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"Election uncertainty" has been blamed for the past week's selloff, even though many were saying it was really caused by concerns about slowing growth. But did you see that spike in the markets when the announcement came in that a judge in Florida said votes in the recount need to be certified by 5 p.m. today?

The

Nasdaq and the

Dow Jones Industrial Average have settled back a bit as investors heard part two of the judge's decision, which said counties can file supplemental or corrected returns after that time. Also, an appeals process of the results could still be activated.

The indices fell back almost immediately, but then headed back toward their highs.

Tech stocks in the past week have felt the brunt of the selloff, but today they were steadily coming back.

Oracle

(ORCL) - Get Oracle Corporation Report

was the most active stock on the Comp on news that it and

Citigroup

(C) - Get Citigroup Inc. Report

announced a strategic alliance in which they will integrate each others' technologies and services. The move helps position Oracle as a clearinghouse for business-to-business transactions over the Web. Oracle lately was up 12.6%, while Citigroup was 2.5% higher.

Also,

Corning

(GLW) - Get Corning Inc Report

was jumping after it joined up with

TheStreet Recommends

Cisco

(CSCO) - Get Cisco Systems, Inc. Report

to make optical equipment for the Internet.

Retailers were also coming back.

Blue-chips

Home Depot

(HD) - Get Home Depot, Inc. Report

and

Wal-Mart

(WMT) - Get Walmart Inc. Report

were both higher after reporting their third-quarter results. Home Depot announced third-quarter earnings of 28 cents a share, hitting the

First Call/Thomson Financial

estimate right on the nail, while beating the year-ago quarter by three cents. But, according to CEO Arthur Blank, falling commodity prices and a competitive retail environment will make it tougher to produce big results this fourth quarter. In a company press release, Blank said: "These factors have also made us cautious regarding our sales outlook for the fourth quarter fiscal 2000."

Meanwhile, Wal-Mart reported third-quarter earnings of 31 cents a share, alsot in line with estimates and two-cents higher than the year-ago 29 cents. Sales rose to $45.7 billion from $40.9 billion.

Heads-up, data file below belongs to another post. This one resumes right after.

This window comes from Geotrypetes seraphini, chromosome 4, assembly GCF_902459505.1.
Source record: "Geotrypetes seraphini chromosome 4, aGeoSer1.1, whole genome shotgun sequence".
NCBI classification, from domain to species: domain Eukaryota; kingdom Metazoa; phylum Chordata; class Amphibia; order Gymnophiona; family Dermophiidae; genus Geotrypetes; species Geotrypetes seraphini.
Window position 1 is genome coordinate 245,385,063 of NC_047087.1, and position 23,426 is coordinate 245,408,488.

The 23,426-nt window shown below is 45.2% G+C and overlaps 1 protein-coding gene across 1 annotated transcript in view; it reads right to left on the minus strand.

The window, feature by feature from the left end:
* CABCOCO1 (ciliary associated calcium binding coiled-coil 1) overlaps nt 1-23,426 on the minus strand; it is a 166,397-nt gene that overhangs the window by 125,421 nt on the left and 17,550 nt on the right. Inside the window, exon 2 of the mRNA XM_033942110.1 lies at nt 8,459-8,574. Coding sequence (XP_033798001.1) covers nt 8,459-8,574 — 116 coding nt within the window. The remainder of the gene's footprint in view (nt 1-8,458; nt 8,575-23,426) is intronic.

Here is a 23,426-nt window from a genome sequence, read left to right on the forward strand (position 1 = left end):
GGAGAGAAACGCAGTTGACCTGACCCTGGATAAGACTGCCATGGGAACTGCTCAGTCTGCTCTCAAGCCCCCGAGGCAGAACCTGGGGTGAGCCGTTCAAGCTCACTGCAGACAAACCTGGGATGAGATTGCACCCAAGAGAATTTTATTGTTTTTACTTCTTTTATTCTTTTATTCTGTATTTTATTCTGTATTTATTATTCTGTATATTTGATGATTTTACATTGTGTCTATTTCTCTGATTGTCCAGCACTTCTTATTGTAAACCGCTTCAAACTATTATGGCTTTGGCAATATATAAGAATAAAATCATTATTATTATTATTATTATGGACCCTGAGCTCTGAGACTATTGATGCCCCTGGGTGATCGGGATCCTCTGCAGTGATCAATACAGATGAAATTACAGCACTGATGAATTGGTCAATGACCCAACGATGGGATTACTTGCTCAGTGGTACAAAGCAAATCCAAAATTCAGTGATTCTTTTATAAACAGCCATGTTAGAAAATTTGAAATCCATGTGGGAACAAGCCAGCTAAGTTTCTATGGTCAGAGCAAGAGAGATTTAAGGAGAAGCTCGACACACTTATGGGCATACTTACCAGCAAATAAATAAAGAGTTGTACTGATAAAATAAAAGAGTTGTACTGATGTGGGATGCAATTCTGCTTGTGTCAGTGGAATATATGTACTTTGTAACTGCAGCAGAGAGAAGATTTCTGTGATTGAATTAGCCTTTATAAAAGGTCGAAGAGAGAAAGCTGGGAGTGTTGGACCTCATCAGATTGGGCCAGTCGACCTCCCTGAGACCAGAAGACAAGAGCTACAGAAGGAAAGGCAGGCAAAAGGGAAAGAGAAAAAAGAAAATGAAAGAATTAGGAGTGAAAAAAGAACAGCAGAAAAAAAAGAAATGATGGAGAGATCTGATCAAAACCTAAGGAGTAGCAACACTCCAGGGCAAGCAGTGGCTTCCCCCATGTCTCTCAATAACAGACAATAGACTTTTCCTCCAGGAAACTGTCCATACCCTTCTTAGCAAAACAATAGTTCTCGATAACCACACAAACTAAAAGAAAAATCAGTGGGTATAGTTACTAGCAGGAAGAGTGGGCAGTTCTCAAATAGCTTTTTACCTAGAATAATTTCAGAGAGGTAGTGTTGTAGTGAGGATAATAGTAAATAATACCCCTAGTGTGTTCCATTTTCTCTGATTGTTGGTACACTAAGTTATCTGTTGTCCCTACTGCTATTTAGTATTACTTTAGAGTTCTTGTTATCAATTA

Also in the category of retailers-that-beat-expectations were

TJX

(TJX) - Get TJX Companies Inc Report

,

Target

(TGT) - Get Target Corporation Report

and

J.C. Penney

(JCP) - Get J. C. Penney Company, Inc. Report

. The

S&P Retail Index

lately was 3.6% higher.

Sector Watch

Brokers were finally relieved from the destructive force called

J.P. Morgan

(JPM) - Get JPMorgan Chase & Co. Report

, which traded 2.9% higher today. The

American Stock Exchange Securities Broker/Dealer Index

rose 3.5%.

All things tech were in the green. The

Philadelphia Stock Exchange Computer Box Maker Index

was up 6%. The

Philadelphia Stock Exchange Semiconductor Index

was gaining 5.9% and the

Morgan Stanley High-Tech 35

jumped 6.6%.

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Bonds/Economy

Bonds were mixed after a solid performance yesterday; the market is reacting to the equity market, which is rising after a sharp selloff yesterday.

The benchmark 10-year

Treasury note is at 99 31/32, up 4/32, to yield 5.753%.

The 30-year

Treasury bond is at 106 5/32, up 12/32, to yield 5.812%.

October

retail sales

(

definition |

chart |

source

) were slightly stronger than expected, rising 0.1% after a 0.9% increase in September. A decline of 0.1% had been forecast.

The major negative factor was a 1% decline in new-car dealer sales, which account for one-quarter of monthly retail business. There was little sign of a general slowdown in demand and, ex-autos, the index rose 0.4%, below September's 0.7% rise. Overall, retail sales suggested that the economy is moderating rather than falling off sharply.

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